The Barber of Seville was directed by the legendary James “Shamus” Culhane (the first of many Woody shorts he would helm). In his autobiography, Talking Animals and Other People, Culhane discusses how he studied film, reading books such as Film Technique and Film Acting by Vsevolod Pudovkin and The Film Sense by Sergei Eisenstein.

He brought what he had learned to The Barber of Seville, trying new approaches to animation filmmaking. Culhane wrote in his book: “The tempo more than doubled in the reprise, and following the phrasing note for note, I had Woody repeat all of his former antics at a frenzied pace. Some of the shots were six exposures long or a quarter of a second. In one scene, the tempo was so fast that I split Woody into multiple images, all yelling ‘Figaro!’’

There’s also an infectious energy toward the end of The Barber of Seville as Woody chases the construction worker through the shop, and there’s a sense of non-stop motion as the two continuously knock bottles off shelves.

Along with Culhane on this wild Woody ride were fellow legends, such as animators Laverne Harding and Les Kline, background artist Philip DeGuard, and story artists Ben Hardaway and Milt Schaffer.

Another animation legend was also responsible for making a change to Woody’s look with The Barber of Seville, as Leonard Maltin noted in his book, Of Mice and Magic: A History of American Animated Cartoons: “Layout man and color stylist Art Heinemann suggested that he [Woody] be redesigned to make him less grotesque and more appealing. Lantz agreed, and Heineman replaced the many garish colors with a simple combination of red hair, white belly, and yellow beak.”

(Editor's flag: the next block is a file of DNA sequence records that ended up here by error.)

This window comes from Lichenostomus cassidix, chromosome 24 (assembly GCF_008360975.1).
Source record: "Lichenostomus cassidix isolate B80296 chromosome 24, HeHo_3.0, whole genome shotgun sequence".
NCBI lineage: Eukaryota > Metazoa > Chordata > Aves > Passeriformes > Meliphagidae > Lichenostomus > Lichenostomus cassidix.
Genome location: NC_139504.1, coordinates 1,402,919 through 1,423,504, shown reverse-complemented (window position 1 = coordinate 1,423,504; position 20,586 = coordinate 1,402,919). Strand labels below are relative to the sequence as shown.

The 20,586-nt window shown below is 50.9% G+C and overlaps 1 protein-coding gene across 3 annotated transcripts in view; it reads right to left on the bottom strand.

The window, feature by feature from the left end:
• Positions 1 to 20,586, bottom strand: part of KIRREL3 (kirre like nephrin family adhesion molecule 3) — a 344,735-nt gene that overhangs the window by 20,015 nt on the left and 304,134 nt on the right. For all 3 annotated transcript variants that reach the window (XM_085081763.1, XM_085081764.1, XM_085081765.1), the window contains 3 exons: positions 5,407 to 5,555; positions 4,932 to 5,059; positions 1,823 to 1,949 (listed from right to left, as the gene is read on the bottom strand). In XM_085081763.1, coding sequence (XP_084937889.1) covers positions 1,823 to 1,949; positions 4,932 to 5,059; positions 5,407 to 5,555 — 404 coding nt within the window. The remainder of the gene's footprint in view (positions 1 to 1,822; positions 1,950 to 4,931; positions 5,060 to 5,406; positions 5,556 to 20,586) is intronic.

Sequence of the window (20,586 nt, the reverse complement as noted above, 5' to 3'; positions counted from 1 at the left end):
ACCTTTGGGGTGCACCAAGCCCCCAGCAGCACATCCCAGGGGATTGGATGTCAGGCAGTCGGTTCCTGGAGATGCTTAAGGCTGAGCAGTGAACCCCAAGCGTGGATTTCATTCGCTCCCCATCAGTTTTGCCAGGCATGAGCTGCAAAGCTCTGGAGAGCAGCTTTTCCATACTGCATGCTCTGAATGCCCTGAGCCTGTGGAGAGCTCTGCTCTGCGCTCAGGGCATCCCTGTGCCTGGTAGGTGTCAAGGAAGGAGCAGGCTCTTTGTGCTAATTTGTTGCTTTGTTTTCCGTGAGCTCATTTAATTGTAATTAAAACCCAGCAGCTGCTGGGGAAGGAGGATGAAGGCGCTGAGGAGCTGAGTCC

With this new look, the character of Woody Woodpecker in The Barber of Seville is, once again, best described by Adamson in The 50 Greatest Cartoons as “… a Technicolor synapse between shadow and substance, between ourselves and our more outrageous fantasies.”

Devon Baxter did one of his wonderful breakdown posts for The Barber of Seville [Click HERE]; and Tom Klein speaks about the modernism in the film [Click HERE].


  • Ah, bravo, Figaro! Bravo! Bravissimo!

    I never saw this cartoon when I was growing up. Rossini’s “The Barber of Seville” was one of the first operas I ever saw, and I would have remembered if I had ever heard Woody Woodpecker sing “Largo al factotum”. It first came to my attention with Jerry Beck’s 50 Greatest Cartoons book, and when I read about it I thought: “How on earth did I manage to miss out on this one?” I finally found it on a video collection, and of course I loved it; Culhane’s Woody cartoons of the mid-1940s arguably represent the character at his zenith. By this time, however, I was well into my thirties; and because I hadn’t grown up with it, “The Barber of Seville” will never hold the same place in my heart that “The Rabbit of Seville” does.

    I get a big laugh when Woody sports Veronica Lake’s peekaboo hairstyle. Why? Because “Veronica Lake” is what my parents used to call me when they thought I needed a haircut!